Your baby's doctor will do a physical exam and take a medical history to diagnose . As part of the medical history, the doctor may ask questions about:
- Your general health, particularly during the pregnancy.
- Whether your baby was born prematurely or at full term.
- Whether your baby had any difficulties during delivery.
- Your baby's birth weight and whether there has been any weight gain or loss since birth.
- Your baby's feeding and elimination habits since birth.
- Whether the baby and you have incompatible (ABO or ).
- Your family history of health conditions that could cause jaundice.
During the exam, the doctor will check your baby's skin color. This may include pressing a finger lightly on your baby's skin. The doctor will note whether yellowing related to jaundice is visible only in the eyes, face, and head or if it is also noticed on the chest and lower body. He or she may also look for signs of underlying conditions that can cause jaundice.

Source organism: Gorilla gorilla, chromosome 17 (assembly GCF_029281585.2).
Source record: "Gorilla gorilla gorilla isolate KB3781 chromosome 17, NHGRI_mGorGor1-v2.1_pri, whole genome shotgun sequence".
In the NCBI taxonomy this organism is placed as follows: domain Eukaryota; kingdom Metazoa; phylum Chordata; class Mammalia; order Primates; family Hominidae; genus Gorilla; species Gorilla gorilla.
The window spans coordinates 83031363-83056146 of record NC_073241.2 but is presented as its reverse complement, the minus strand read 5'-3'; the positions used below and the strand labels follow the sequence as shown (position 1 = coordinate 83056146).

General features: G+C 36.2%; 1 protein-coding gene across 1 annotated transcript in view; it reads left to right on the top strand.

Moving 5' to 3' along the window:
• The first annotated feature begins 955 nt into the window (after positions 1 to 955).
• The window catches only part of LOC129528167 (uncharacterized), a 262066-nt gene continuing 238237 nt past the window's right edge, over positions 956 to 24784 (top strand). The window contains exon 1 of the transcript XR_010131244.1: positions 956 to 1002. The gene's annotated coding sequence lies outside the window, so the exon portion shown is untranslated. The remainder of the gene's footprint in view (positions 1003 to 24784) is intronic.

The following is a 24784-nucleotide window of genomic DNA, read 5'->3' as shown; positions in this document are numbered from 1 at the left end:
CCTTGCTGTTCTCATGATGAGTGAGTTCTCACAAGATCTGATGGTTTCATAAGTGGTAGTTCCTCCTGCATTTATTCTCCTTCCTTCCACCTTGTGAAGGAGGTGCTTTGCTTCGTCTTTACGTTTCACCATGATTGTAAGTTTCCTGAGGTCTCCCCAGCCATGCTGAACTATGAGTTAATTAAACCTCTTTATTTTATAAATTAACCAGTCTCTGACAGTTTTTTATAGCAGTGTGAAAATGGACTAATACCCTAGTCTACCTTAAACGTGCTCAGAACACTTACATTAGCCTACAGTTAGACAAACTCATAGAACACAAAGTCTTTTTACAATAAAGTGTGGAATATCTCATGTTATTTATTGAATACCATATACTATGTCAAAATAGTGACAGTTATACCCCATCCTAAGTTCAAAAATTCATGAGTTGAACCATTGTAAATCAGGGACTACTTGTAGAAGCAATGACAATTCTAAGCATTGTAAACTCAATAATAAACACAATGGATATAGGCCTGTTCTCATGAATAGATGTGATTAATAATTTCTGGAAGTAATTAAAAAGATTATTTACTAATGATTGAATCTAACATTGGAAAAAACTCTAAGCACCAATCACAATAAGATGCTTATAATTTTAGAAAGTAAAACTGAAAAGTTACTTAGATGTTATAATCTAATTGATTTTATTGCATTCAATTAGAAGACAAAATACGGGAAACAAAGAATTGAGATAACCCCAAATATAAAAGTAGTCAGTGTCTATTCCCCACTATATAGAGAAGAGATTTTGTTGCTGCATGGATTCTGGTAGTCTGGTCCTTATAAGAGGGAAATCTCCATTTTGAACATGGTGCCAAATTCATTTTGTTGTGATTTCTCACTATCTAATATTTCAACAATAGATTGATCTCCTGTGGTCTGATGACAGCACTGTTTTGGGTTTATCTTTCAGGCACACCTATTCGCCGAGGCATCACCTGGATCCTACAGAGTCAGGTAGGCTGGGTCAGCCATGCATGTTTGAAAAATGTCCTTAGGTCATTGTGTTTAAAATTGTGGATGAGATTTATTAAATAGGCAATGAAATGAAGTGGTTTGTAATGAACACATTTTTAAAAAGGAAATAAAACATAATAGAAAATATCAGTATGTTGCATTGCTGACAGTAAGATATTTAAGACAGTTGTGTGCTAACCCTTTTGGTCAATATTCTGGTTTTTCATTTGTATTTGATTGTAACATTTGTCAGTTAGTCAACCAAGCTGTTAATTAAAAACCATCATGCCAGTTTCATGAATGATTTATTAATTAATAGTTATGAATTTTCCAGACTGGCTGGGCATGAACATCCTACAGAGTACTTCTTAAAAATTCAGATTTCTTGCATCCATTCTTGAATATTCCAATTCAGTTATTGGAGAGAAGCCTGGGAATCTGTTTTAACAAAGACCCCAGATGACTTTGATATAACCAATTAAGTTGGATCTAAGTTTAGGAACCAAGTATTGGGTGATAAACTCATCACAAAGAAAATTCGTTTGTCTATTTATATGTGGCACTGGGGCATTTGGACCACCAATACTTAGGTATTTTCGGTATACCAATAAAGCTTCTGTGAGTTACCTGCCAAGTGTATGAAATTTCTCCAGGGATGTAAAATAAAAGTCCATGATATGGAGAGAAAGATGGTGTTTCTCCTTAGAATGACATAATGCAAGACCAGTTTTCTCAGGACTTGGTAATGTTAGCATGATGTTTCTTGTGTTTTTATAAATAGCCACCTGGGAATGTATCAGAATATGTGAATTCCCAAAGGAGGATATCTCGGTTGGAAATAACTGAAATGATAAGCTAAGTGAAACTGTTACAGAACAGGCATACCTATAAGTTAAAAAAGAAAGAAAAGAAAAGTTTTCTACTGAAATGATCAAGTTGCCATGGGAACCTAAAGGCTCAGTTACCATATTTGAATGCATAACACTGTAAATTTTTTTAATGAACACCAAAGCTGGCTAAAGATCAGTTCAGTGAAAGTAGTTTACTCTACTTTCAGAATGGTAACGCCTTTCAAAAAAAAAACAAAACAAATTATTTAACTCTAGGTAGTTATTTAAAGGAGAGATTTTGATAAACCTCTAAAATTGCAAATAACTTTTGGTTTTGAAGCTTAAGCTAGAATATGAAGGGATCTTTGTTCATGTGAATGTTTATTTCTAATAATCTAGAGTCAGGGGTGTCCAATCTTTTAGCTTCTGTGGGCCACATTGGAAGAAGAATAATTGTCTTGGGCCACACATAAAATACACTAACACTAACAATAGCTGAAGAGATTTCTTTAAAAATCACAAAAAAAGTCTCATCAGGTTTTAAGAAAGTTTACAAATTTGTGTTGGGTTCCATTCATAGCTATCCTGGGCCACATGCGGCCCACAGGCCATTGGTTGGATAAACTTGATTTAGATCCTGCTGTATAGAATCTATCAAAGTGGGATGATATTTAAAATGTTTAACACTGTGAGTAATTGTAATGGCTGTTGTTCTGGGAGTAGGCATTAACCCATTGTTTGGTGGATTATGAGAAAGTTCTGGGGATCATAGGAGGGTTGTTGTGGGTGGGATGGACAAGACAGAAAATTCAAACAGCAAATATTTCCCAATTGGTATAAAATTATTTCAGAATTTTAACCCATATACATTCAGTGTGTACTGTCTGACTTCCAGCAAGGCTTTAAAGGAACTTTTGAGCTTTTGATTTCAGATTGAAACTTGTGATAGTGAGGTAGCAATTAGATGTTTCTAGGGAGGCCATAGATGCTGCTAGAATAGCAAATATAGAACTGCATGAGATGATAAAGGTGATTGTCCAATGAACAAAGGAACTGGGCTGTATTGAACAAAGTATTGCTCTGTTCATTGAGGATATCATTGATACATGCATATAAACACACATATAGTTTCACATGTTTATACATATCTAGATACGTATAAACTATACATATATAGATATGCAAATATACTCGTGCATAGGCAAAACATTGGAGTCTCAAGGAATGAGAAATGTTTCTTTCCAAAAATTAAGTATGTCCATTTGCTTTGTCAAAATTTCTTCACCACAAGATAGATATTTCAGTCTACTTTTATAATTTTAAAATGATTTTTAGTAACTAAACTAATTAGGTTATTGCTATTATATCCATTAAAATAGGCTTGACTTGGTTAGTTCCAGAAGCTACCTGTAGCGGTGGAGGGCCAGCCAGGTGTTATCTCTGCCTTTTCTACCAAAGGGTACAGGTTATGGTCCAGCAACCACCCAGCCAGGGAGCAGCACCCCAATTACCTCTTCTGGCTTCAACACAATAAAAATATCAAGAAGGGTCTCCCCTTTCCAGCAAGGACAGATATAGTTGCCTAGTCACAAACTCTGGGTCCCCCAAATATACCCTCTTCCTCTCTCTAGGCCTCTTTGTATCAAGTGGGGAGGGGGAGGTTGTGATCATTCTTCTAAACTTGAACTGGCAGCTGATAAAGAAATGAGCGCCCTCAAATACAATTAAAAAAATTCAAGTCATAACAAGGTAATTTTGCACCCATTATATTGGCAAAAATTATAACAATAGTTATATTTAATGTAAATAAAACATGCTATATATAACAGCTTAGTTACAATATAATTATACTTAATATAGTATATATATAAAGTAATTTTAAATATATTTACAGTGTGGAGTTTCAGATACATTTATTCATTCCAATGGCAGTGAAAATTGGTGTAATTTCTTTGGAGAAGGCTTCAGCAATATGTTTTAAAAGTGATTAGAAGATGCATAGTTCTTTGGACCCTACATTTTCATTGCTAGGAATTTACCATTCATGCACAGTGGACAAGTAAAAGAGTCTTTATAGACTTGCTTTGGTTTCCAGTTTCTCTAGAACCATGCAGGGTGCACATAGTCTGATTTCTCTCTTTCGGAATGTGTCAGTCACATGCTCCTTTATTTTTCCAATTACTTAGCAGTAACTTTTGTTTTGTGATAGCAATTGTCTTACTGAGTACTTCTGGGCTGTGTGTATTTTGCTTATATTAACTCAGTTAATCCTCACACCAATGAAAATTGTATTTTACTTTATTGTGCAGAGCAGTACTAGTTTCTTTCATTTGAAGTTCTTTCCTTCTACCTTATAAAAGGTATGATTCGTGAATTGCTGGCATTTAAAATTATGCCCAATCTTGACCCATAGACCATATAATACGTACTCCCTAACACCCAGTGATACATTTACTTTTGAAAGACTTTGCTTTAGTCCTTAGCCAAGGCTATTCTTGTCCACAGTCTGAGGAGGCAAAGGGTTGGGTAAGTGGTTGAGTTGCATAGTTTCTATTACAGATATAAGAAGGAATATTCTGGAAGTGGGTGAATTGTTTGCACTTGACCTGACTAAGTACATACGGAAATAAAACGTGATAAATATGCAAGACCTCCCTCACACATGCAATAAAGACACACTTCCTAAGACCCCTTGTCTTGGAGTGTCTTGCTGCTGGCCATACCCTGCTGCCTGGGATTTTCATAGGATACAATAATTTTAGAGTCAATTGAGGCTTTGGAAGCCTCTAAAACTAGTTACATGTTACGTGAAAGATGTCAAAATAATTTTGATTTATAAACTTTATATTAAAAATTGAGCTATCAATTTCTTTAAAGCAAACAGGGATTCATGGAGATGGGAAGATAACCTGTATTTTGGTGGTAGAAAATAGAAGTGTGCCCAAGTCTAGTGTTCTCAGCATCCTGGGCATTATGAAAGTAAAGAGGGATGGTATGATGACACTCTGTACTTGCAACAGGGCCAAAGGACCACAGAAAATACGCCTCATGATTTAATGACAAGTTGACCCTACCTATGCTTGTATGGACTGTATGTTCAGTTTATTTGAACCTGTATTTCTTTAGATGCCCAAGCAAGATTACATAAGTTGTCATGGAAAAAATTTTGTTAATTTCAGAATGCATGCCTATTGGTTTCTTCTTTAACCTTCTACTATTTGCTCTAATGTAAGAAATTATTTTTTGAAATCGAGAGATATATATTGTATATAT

A transcutaneous jaundice meter may be used to measure your baby's level. If the results are concerning, a bilirubin test may be done to more precisely measure the bilirubin level in your baby's blood. The results will help your baby's doctor decide whether treatment is needed.
If the doctor thinks that another condition is causing your baby to have too much bilirubin in the blood (hyperbilirubinemia), more tests may be done. For example, the doctor may do blood type tests if the cause of hyperbilirubinemia could be that you and your baby have different blood types (ABO or Rh incompatibility).
Many mothers and their newborns leave the hospital within 48 hours of the baby's birth, often before signs of jaundice start. Your baby needs a follow-up exam within the first 5 days after birth. Call your baby's doctor if at any time you notice a yellow tinge to your baby's skin and eyes.